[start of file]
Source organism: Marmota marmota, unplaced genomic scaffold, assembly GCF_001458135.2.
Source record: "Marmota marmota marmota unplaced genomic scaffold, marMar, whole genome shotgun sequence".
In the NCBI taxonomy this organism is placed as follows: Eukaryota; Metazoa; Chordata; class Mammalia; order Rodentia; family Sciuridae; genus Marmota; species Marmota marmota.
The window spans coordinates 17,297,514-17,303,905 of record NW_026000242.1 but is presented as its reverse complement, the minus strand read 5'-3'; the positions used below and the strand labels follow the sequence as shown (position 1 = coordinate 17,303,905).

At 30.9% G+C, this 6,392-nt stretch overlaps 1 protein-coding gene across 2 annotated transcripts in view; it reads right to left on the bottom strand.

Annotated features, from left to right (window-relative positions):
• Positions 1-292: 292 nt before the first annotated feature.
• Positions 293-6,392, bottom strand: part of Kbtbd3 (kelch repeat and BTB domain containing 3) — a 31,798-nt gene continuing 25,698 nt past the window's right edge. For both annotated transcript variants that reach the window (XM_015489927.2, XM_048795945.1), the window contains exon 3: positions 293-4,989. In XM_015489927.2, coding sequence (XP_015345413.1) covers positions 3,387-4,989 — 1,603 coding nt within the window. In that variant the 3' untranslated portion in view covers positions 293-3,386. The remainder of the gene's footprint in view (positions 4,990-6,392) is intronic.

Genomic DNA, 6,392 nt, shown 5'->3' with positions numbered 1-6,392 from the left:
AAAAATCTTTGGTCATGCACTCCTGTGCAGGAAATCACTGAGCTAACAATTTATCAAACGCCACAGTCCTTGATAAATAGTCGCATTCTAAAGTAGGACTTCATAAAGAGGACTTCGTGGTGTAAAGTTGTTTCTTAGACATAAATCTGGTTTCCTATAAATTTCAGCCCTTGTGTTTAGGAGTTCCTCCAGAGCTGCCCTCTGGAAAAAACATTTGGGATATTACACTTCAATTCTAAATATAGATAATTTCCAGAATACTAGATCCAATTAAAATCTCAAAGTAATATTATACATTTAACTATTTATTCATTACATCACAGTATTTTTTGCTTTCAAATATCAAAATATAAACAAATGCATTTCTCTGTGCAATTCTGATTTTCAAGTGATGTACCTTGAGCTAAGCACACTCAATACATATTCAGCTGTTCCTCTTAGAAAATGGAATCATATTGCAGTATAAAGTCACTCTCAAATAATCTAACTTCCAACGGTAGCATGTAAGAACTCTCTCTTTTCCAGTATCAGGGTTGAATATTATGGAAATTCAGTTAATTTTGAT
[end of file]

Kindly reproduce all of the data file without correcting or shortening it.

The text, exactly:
Source organism: Marmota marmota, unplaced genomic scaffold, assembly GCF_001458135.2.
Source record: "Marmota marmota marmota unplaced genomic scaffold, marMar, whole genome shotgun sequence".
In the NCBI taxonomy this organism is placed as follows: Eukaryota; Metazoa; Chordata; class Mammalia; order Rodentia; family Sciuridae; genus Marmota; species Marmota marmota.
The window spans coordinates 17,297,514-17,303,905 of record NW_026000242.1 but is presented as its reverse complement, the minus strand read 5'-3'; the positions used below and the strand labels follow the sequence as shown (position 1 = coordinate 17,303,905).

At 30.9% G+C, this 6,392-nt stretch overlaps 1 protein-coding gene across 2 annotated transcripts in view; it reads right to left on the bottom strand.

Annotated features, from left to right (window-relative positions):
• Positions 1-292: 292 nt before the first annotated feature.
• Positions 293-6,392, bottom strand: part of Kbtbd3 (kelch repeat and BTB domain containing 3) — a 31,798-nt gene continuing 25,698 nt past the window's right edge. For both annotated transcript variants that reach the window (XM_015489927.2, XM_048795945.1), the window contains exon 3: positions 293-4,989. In XM_015489927.2, coding sequence (XP_015345413.1) covers positions 3,387-4,989 — 1,603 coding nt within the window. In that variant the 3' untranslated portion in view covers positions 293-3,386. The remainder of the gene's footprint in view (positions 4,990-6,392) is intronic.

Genomic DNA, 6,392 nt, shown 5'->3' with positions numbered 1-6,392 from the left:
AAAAATCTTTGGTCATGCACTCCTGTGCAGGAAATCACTGAGCTAACAATTTATCAAACGCCACAGTCCTTGATAAATAGTCGCATTCTAAAGTAGGACTTCATAAAGAGGACTTCGTGGTGTAAAGTTGTTTCTTAGACATAAATCTGGTTTCCTATAAATTTCAGCCCTTGTGTTTAGGAGTTCCTCCAGAGCTGCCCTCTGGAAAAAACATTTGGGATATTACACTTCAATTCTAAATATAGATAATTTCCAGAATACTAGATCCAATTAAAATCTCAAAGTAATATTATACATTTAACTATTTATTCATTACATCACAGTATTTTTTGCTTTCAAATATCAAAATATAAACAAATGCATTTCTCTGTGCAATTCTGATTTTCAAGTGATGTACCTTGAGCTAAGCACACTCAATACATATTCAGCTGTTCCTCTTAGAAAATGGAATCATATTGCAGTATAAAGTCACTCTCAAATAATCTAACTTCCAACGGTAGCATGTAAGAACTCTCTCTTTTCCAGTATCAGGGTTGAATATTATGGAAATTCAGTTAATTTTGAT